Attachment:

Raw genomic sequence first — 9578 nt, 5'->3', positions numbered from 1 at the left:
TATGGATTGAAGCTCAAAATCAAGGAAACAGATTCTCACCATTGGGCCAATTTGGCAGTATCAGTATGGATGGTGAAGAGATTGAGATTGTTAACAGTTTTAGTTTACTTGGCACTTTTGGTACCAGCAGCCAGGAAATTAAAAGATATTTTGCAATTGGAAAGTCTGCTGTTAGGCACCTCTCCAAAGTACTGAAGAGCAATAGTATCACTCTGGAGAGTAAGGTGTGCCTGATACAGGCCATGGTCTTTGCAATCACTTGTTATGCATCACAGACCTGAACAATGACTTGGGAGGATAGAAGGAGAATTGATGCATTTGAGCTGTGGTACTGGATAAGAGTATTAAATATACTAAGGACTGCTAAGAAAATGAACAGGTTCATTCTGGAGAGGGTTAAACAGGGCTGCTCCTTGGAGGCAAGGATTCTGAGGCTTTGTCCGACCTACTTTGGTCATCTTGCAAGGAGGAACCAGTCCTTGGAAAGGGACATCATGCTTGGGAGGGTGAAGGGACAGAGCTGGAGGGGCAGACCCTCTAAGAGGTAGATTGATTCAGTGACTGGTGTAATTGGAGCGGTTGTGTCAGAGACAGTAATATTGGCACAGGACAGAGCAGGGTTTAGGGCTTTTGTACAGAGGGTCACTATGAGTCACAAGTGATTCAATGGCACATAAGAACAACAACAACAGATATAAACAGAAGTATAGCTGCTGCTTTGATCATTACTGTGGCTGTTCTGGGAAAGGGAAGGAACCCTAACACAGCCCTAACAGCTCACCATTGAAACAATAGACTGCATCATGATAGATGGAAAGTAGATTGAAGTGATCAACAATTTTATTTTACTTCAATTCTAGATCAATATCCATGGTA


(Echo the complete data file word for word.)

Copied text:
Raw genomic sequence first — 9578 nt, 5'->3', positions numbered from 1 at the left:
TATGGATTGAAGCTCAAAATCAAGGAAACAGATTCTCACCATTGGGCCAATTTGGCAGTATCAGTATGGATGGTGAAGAGATTGAGATTGTTAACAGTTTTAGTTTACTTGGCACTTTTGGTACCAGCAGCCAGGAAATTAAAAGATATTTTGCAATTGGAAAGTCTGCTGTTAGGCACCTCTCCAAAGTACTGAAGAGCAATAGTATCACTCTGGAGAGTAAGGTGTGCCTGATACAGGCCATGGTCTTTGCAATCACTTGTTATGCATCACAGACCTGAACAATGACTTGGGAGGATAGAAGGAGAATTGATGCATTTGAGCTGTGGTACTGGATAAGAGTATTAAATATACTAAGGACTGCTAAGAAAATGAACAGGTTCATTCTGGAGAGGGTTAAACAGGGCTGCTCCTTGGAGGCAAGGATTCTGAGGCTTTGTCCGACCTACTTTGGTCATCTTGCAAGGAGGAACCAGTCCTTGGAAAGGGACATCATGCTTGGGAGGGTGAAGGGACAGAGCTGGAGGGGCAGACCCTCTAAGAGGTAGATTGATTCAGTGACTGGTGTAATTGGAGCGGTTGTGTCAGAGACAGTAATATTGGCACAGGACAGAGCAGGGTTTAGGGCTTTTGTACAGAGGGTCACTATGAGTCACAAGTGATTCAATGGCACATAAGAACAACAACAACAGATATAAACAGAAGTATAGCTGCTGCTTTGATCATTACTGTGGCTGTTCTGGGAAAGGGAAGGAACCCTAACACAGCCCTAACAGCTCACCATTGAAACAATAGACTGCATCATGATAGATGGAAAGTAGATTGAAGTGATCAACAATTTTATTTTACTTCAATTCTAGATCAATATCCATGGTA